"I don't even notice that he's black," she says, smiling at me.
And my heart breaks.
Black is not a flaw in my child that needs to be politely overlooked. Black is not a negative characteristic that you nicely ignore in order to see my son's good qualities.
He is black. If you say you can't see it, I am pretty sure you're lying. Or you're blind. I want you to see it. It is one of the many parts of him that I love. Because it's part of who he is. And we love all of him. I don't love him in spite of the fact that he is black. I love him because he is my son. And he is black.
It's not cool to be colorblind. Saying you don't see color is saying that you've decided to whitewash your world.
"Equal" doesn't mean "the same".
I pray all the time that Amani will embrace his color in this world that won't always see it as beautiful. I pray that all three of my children will embrace the colors God gave them. And that they will embrace the colors that God gave others, not ignore them. I pray that that my youngest will never feel as if he should have been white, or that his being black is not okay, or that it's a flaw we choose to overlook.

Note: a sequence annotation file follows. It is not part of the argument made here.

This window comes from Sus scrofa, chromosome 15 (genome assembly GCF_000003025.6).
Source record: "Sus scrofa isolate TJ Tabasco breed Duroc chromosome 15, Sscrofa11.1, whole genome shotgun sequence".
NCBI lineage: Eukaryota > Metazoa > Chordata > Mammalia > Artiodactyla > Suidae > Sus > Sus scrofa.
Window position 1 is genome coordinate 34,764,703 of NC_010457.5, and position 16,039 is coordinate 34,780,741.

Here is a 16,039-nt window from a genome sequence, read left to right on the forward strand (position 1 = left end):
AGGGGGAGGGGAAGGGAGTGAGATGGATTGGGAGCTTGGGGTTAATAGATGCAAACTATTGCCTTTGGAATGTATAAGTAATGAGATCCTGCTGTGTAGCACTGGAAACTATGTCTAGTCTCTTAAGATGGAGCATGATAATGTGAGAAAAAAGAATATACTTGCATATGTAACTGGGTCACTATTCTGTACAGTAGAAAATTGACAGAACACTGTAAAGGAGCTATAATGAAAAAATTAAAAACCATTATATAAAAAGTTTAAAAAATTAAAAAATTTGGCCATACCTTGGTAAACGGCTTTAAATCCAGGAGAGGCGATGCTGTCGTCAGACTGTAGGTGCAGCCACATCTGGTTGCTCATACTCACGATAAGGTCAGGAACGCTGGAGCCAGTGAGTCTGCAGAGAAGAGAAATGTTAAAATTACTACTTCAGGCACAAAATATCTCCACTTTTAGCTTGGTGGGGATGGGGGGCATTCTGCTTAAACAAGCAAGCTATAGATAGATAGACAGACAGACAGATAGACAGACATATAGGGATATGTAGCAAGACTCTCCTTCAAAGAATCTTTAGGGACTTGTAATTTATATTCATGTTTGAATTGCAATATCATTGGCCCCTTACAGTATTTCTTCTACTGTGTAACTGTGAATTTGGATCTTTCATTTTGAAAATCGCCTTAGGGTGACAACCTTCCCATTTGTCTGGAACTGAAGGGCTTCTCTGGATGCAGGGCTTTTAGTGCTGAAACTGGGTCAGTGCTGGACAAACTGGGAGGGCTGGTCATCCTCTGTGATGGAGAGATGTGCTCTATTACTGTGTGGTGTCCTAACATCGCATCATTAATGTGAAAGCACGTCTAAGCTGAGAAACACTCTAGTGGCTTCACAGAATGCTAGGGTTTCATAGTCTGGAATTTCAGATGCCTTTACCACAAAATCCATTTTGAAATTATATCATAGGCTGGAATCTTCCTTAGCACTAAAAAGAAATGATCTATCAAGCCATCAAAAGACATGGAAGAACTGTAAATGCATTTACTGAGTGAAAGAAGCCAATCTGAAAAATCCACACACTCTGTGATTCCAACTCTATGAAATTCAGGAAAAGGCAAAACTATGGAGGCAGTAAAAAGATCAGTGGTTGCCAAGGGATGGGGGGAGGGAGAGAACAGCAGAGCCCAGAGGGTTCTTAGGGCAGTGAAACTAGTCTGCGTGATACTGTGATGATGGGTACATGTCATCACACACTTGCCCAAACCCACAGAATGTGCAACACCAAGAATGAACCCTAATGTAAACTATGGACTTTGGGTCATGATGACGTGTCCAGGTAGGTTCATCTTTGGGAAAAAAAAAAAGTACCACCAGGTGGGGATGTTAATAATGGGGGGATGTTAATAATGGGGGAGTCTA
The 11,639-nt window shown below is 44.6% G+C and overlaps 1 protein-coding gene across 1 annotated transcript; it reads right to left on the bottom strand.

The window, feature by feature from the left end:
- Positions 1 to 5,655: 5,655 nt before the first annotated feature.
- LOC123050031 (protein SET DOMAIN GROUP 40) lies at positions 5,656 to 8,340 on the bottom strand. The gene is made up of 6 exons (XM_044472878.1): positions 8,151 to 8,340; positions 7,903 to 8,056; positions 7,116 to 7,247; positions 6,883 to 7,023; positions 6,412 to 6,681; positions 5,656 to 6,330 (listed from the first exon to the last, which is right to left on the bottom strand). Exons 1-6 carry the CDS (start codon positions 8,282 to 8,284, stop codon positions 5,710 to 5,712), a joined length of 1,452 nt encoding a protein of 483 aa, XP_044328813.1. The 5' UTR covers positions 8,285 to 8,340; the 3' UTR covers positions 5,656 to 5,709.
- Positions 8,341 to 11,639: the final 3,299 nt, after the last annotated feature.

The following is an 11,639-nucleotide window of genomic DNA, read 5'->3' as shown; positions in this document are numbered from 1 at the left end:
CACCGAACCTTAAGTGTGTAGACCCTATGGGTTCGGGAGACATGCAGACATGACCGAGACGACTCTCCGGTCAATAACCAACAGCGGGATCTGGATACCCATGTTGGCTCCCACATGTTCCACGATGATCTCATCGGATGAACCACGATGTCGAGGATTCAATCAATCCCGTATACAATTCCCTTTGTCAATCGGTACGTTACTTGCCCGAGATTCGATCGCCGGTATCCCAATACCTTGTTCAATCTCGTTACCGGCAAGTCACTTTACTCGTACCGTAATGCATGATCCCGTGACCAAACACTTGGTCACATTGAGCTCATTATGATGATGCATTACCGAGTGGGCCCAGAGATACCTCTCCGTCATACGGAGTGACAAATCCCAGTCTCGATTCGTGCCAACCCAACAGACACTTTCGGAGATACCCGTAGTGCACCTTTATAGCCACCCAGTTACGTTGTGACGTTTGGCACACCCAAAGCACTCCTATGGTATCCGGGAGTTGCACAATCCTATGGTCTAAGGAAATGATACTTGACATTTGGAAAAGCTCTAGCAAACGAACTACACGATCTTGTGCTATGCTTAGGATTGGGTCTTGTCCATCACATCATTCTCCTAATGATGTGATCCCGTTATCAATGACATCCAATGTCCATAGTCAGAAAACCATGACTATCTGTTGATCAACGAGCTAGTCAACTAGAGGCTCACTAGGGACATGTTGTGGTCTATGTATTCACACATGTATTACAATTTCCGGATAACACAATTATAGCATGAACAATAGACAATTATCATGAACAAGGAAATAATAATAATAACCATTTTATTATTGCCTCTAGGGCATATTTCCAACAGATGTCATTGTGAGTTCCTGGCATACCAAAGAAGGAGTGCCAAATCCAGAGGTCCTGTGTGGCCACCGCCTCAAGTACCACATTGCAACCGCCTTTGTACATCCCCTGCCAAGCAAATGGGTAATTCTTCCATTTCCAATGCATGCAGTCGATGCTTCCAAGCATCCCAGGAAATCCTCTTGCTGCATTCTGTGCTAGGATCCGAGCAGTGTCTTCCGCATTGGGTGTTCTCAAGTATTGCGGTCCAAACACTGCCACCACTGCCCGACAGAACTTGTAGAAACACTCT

I am acutely aware that I am raising a black baby who will grow up to be a black man. I know that that means that he will encounter people who will judge him based upon the color of his skin. He is my child who is most likely to be pulled over by the police, the one whose behavior is most likely to be considered a reflection of his pigmentation, not his character.
In a world that will notice his skin in so many negative ways, please don't not-notice it thinking you are kind. He is black. That is a POSITIVE quality of his, because God made him that way.
And it is beautiful.